"Question and Answer"
October 7, 1999


PROFESSOR HOLLINGER: For the purpose of facilitating questions from the audience, we do have a portable microphone. So if someone wants to address a question or a comment to Professor Schrecker, I will recognize you and then suddenly there will appear in front of you a microphone. Any questions or comments?

QUESTION: Yes, my name is Peter Schrag, I'm a journalist. You listed a number of current threats to academic freedom and free speech. Would you include threats from the left as well, like speech codes, like the firing of faculty members for harassment, of faculty members who are on the right rather than on the left, which has been, I think, certainly something that is heard from time to time in the 80's and the early 90's?

PROFESSOR SCHRECKER: There don't seem to be quite as many threats from the left as from the right. This is something of a myth that has been perpetrated, I think, in large part by a number of conservative journalists. The real threat to academic freedom that I see does come much more from this commercialization of the Academy. There were some free speech codes that were a little over broad, many of them are being revised. I mean, there's no question but that at certain points there was a kind of overreaction. But the notion that there was at any time a kind of left-wing terror on the nation's campuses is just not the case.

QUESTION: Ann Ginger. I wondered if you had studied at all the actions of the FBI in relation to the University of California during the period that you're talking about? I worked for the University from 1960 to 1970, and when I was fired in 1970 by a new boss, I found out that every six months the FBI had asked the Continuing Education of the Bar Director about me and one other person. And we were both fired in 1970. So I wondered if you had any information on the way in which the FBI operated when the Loyalty Oath was adopted and thereafter?

PROFESSOR SCHRECKER: The main information I have is with regard to this Responsibilities Program, whereby the FBI would give information about individuals to governors and college presidents. This is the kind of stuff that, you know, if you could find it in your own FBI file, that would be the most useful way to find it. Because the FBI was extraordinarily self-protective, and really tried to keep as low a profile as they possibly could. So it's by putting together individual people's... you know, a little piece of information from an individual's files, you can create a mosaic and begin to get a sense for what kind of surveillance there was. The situation changed, by the way, in the '60's, in that the FBI became less active in this kind of black listing, and local police departments and Red Squads became more active, especially when it became a question of campus unrest. The FBI was really much more focused on anti-communism and let other people take care of other problems in the '60's.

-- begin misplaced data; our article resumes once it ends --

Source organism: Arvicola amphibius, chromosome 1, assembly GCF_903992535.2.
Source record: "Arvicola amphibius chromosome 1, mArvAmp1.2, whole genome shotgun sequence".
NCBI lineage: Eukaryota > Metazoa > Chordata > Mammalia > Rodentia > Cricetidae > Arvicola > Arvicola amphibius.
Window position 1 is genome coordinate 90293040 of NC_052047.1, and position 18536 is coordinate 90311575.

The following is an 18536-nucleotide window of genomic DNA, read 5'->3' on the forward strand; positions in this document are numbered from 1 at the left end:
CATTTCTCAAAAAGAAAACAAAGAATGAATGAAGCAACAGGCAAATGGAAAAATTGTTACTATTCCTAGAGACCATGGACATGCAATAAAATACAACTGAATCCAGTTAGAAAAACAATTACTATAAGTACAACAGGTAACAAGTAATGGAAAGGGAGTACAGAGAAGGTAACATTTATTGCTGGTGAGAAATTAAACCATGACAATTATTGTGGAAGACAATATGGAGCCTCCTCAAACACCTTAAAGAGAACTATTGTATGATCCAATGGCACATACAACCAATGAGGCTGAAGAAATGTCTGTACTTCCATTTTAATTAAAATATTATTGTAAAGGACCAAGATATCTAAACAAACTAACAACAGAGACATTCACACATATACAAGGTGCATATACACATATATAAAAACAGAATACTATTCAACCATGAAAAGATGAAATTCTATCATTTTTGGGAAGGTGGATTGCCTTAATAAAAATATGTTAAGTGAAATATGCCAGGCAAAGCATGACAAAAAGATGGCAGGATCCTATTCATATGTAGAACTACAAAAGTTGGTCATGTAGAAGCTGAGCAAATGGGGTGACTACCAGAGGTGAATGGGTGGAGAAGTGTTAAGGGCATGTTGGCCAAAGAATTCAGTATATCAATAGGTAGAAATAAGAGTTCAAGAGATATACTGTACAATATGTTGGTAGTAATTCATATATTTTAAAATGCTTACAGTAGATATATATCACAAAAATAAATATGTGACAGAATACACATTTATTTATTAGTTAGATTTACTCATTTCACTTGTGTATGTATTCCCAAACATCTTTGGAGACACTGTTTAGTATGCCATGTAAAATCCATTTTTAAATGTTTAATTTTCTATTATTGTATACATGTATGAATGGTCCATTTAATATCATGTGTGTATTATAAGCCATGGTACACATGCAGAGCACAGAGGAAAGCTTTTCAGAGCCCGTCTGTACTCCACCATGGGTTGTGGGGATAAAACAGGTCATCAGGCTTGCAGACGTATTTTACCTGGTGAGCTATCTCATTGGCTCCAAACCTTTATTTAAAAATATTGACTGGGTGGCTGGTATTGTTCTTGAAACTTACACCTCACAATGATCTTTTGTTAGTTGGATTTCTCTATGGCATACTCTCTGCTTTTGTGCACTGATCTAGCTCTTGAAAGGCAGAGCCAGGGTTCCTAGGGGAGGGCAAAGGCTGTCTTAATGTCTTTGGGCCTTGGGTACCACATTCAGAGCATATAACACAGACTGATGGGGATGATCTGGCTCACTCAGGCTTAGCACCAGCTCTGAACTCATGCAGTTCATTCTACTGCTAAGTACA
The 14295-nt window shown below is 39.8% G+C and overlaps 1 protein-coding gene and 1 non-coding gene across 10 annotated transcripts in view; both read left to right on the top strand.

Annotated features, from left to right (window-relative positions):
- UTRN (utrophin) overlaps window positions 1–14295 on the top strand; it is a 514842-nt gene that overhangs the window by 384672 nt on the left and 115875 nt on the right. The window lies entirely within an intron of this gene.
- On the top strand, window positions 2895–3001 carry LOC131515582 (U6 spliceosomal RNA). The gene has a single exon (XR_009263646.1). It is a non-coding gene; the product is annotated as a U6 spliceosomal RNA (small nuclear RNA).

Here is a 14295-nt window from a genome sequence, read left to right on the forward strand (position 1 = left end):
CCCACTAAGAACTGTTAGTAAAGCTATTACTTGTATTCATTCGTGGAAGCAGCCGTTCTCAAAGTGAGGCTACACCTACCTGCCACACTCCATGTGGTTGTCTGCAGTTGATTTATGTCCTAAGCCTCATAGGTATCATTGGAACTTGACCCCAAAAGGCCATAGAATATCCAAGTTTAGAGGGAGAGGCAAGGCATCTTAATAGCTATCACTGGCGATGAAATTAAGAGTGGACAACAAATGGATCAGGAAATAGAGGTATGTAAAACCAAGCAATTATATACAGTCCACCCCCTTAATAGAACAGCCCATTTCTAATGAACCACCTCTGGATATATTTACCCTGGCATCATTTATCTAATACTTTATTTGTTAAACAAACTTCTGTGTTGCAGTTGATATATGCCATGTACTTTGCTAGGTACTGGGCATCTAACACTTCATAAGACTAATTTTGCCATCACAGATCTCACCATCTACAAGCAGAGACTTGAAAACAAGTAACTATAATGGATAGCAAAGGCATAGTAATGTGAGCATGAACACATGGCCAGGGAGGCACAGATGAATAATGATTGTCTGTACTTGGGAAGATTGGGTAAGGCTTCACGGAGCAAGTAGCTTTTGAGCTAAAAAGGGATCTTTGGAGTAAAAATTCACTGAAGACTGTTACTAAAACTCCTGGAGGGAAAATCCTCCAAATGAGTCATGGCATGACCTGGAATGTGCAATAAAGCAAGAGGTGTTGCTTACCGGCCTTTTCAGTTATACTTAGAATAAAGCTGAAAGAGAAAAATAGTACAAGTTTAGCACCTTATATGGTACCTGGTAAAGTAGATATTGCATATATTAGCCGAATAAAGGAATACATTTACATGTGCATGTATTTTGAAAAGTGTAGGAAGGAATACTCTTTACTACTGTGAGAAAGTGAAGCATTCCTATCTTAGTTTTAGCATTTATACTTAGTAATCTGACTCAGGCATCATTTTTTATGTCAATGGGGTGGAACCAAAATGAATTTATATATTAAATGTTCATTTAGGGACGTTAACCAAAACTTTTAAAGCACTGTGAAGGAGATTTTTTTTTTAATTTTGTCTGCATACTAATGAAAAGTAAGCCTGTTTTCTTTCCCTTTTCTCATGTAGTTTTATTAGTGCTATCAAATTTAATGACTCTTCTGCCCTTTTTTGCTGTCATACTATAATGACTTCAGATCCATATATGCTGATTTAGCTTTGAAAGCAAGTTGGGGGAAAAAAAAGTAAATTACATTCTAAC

QUESTION: I wondered whether Professor Schrecker was aware that there have been amends made by institutions in the Northwest since the point at which she left the story. For example, this past year, Reed College held a day-long convocation about the Stanley Moore case, to which he was invited, and he contributed by telephone--he wasn't able to come, and since then he has died. But at least Reed College has made some kind of apology to him for the way he was then treated. And the University of Washington, President Gurbiding, who before he became our president was a Professor of Political Science, I believe at UCLA, Professor Gurbiding has made a formal apology for the way in which the University treated the six people and the three who were fired back in 1948. And furthermore, has gone so far as to establish a Harry Bridges Chair in Labor History. If you wonder how that could come about, remember that presidents are inclined to accept money and that in this case, the ILWU, International Longshoreman and Warehousemen's Union, collected dollars from their individual members to establish this chair.

PROFESSOR SCHRECKER: I actually was at the University of Washington, I think it was two years ago, for one of these convocations commemorating, I guess it was, the Canwell Committee. So I do know about it. In New York City, for example, the people who were fired in the '50's got their back pay. This is something, you know, a number of schools... I think the University of Vermont gave an honorary degree to the professor they fired. So this was beginning in the '70's and continuing up until now. There is a reconsideration, almost universally, among all the institutions that had fired people. I mean, there may be a few that haven't done anything, but on the whole, people know they did wrong.

PROFESSOR HOLLINGER: Let me observe that the audience will have an additional opportunity to engage Professor Schrecker at tomorrow afternoon's wrap up session at the end of the conference.


 

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